After a traumatic event as recent as December, I resorted to purging to deal with my feelings of shame and depression. It was symbolic for me; kneeling in front of the toilet represented apologizing to God, the universe, or the person who hurt me for whatever I’d done to “deserve” what happened, while the act of vomiting represented “purging” the painful memories out of my mind. At first, I told myself I’d “just purge once.” Then it became purging once a day. Pretty soon, I was purging as often as I could and eating as little as possible in the meantime. I knew something was wrong when I found myself in the employee bathroom at work while I was supposed to be taking out the trash, heaving up whatever low-calorie morsels I’d had for dinner on my break. Mid-barf, I was being paged over the intercom because the front had gotten busy and my supervisor needed an extra cashier. I had no choice but to finish vomiting, clean myself up as quickly as I could, and drag my shaky, pale, embarrassed self to a register.

It’s not my fault that this is how my brain taught itself to deal with stress. It’s not my fault that I was the victim of a crime prior to this and it caused a great deal of stress in my life. However, it was my responsibility to be good to myself (and to fulfill a duty to my employer), to make healthy choices, and to my best to resist these self-destructive impulses. The ex-boyfriend who violated me was neither directly nor  indirectly responsible for what I did that night. Yes, his actions were inappropriate and wrong, but so were the ways I chose to react to them. He wasn’t “making” me purge. I was doing it to myself.

These days, I have faith in a God that has granted me an “unconquerable soul.” I will never say I am grateful for the abuse I went through. Many people, even a few therapists have told me that I should be grateful to be a victim of childhood sexual abuse, dating violence, and rape because it’s made me so much stronger, and I will be able to use these experiences to help other people going through the same thing. While I am grateful for the outcomes of the traumatic events I’ve experienced, I am not grateful for the road I had to take to get here. However, I am the captain of my soul, and I choose not to dwell on what brought me to this place. Rather, I will look forward and see what the future holds.

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The Small Things

In a perfect world, I would always take care of myself and do what’s right for me. However, I have a self-destructive nature, and I thrive on chaos. Perhaps “thrive” is not the right word because I certainly haven’t been thriving over the past few weeks, but I have a deep-seated need to create chaos in my life so that I will always have a problem to solve. Oddly enough, I don’t usually solve these problems that I make for myself. I stress about them, complain to my friends, worry my family, and let them fester until I end up using maladaptive coping skills and then—what do you know!—I have more problems.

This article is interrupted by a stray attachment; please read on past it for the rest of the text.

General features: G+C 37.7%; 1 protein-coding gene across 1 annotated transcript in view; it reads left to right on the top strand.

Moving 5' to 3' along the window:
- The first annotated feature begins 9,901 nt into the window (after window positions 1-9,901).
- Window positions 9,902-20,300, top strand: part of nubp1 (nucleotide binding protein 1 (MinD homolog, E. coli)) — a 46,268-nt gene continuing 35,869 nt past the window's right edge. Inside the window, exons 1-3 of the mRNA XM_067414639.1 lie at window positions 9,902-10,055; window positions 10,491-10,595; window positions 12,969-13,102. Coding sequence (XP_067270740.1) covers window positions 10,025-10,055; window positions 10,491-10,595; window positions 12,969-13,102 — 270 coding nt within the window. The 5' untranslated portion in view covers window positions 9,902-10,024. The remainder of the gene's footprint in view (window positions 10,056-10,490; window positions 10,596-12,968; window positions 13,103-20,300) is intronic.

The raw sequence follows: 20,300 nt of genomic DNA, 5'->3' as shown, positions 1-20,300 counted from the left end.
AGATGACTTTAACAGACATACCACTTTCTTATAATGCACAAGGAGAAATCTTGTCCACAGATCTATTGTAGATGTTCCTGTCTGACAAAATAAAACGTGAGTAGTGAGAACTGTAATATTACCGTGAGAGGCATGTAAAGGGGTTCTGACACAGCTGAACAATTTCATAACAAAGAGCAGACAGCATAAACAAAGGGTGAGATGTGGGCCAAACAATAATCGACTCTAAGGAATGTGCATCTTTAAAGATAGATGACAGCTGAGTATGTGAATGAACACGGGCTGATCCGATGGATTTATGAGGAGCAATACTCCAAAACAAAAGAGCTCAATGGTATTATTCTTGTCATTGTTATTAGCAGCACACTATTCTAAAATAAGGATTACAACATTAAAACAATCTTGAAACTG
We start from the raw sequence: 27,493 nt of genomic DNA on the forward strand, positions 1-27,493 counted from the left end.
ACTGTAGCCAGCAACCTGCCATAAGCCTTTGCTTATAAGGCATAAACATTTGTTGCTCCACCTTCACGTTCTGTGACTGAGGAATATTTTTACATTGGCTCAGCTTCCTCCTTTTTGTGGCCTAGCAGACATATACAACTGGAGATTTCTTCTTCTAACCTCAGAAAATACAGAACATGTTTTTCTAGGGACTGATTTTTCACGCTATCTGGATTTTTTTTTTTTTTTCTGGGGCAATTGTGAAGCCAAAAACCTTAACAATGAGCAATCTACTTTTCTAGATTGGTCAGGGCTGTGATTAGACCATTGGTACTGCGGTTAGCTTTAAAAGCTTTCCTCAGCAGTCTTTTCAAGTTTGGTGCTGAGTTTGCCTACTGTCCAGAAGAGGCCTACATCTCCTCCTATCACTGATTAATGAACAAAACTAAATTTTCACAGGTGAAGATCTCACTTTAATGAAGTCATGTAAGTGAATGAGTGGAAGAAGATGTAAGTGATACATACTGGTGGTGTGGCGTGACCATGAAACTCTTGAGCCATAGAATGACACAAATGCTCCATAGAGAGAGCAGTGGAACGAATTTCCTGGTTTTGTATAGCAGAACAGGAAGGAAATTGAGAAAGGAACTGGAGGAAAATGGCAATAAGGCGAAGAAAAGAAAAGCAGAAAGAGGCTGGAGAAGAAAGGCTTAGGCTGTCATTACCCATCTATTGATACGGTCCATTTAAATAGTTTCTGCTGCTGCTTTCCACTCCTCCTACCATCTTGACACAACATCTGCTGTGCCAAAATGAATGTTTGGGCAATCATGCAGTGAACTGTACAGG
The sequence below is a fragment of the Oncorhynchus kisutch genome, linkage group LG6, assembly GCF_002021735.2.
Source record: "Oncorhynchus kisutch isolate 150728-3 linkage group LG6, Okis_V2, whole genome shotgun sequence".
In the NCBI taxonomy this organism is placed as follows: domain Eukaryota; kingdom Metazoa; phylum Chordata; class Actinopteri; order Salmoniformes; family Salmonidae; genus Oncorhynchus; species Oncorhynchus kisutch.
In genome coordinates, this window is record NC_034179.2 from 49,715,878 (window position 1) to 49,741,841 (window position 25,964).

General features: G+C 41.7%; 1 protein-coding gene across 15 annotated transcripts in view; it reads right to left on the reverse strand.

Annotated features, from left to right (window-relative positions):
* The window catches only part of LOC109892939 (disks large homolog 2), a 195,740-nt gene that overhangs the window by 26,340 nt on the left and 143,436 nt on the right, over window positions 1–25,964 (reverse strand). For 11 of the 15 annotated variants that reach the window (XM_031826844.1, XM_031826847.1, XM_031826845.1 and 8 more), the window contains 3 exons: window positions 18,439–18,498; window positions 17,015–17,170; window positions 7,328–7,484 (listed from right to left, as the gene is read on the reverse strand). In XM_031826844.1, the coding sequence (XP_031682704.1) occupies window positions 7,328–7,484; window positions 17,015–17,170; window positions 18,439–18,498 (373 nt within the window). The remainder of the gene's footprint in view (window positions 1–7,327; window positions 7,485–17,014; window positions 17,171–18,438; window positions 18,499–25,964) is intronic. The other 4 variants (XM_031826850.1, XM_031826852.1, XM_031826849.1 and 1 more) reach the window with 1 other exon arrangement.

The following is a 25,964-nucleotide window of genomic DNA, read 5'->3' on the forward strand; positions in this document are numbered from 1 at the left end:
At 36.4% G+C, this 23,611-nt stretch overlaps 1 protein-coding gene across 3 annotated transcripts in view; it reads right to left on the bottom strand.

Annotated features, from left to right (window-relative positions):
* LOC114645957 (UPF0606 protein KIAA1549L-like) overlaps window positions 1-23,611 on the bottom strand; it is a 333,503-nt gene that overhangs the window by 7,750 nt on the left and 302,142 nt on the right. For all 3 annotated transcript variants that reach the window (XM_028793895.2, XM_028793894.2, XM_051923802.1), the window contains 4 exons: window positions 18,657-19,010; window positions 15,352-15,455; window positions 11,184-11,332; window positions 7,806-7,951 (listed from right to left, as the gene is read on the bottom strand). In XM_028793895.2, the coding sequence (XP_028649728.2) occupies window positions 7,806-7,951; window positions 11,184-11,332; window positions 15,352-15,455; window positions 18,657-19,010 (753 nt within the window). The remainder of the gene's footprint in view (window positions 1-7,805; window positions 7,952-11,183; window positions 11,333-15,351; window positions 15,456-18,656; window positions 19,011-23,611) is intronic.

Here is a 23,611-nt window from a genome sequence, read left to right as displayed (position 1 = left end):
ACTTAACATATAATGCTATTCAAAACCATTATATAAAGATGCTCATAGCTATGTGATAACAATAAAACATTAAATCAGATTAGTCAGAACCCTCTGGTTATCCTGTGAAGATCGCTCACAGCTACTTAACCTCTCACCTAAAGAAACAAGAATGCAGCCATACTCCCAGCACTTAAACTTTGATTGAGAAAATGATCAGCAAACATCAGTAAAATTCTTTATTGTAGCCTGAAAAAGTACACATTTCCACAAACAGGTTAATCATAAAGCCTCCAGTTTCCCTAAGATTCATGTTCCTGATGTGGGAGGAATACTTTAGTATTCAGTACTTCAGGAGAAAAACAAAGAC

I’m trying to break the cycle.
Recently, Christin and I broke up, and it’s been hard for me. I’ve never had a breakup in which I wasn’t desperate to get out of what was left of a relationship I’d destroyed or that was just not healthy for me. This was different. We parted ways on good terms and are trying to stay friends. We’ve been as open as we can with each other about how we’re doing post-breakup, and we still care about each other, as friends should.
Two days after we broke up, I had a really bad day. I was sad about the breakup, mired in PMS, and did not want anything to do with any sort of positivity. I snapped at my parents, sat on my best friend Colette’s porch and cried to her and her boyfriend (who happens to be Christin’s best friend), and screamed along to my favorite Sleater-Kinney album in my backyard. While I was in the backyard, I received a text from my dad that was intended for my mom. The text said something about how my singing was going to distress our neighbors. My dad was probably right because Sleater-Kinney (like all Riot Grrrl bands) is a cacophonous mess of female shrieking and feedback-ridden guitar wails, and I am quite loud. I angrily texted my dad back informing him that the music made me feel better, and said that maybe next time I’d just do something unhealthy and impulsive to make myself feel better. My dad came into the backyard to say he was sorry, and I took great satisfaction in saying, “You’re only sorry you got caught,” a line that has frequently been directed at me.
However, my dad is a patient, kind, loving man, and he didn’t blow up at me like I was doing towards him. He continued to apologize and said that he and I need to “mend our fences,” because we’ve been distant lately, and when we do talk, I can be a bit of a bitch to him, which is (usually) not deserved, and doesn’t make either of us feel good. He said he loved me, something everyone in my family tells each other frequently, but I started to cry, and he hugged me and said it was okay. We ended up having a really good conversation about my future, school, our relationship, and our family. I love my dad, and I know he loves me. I just don’t show it all the time.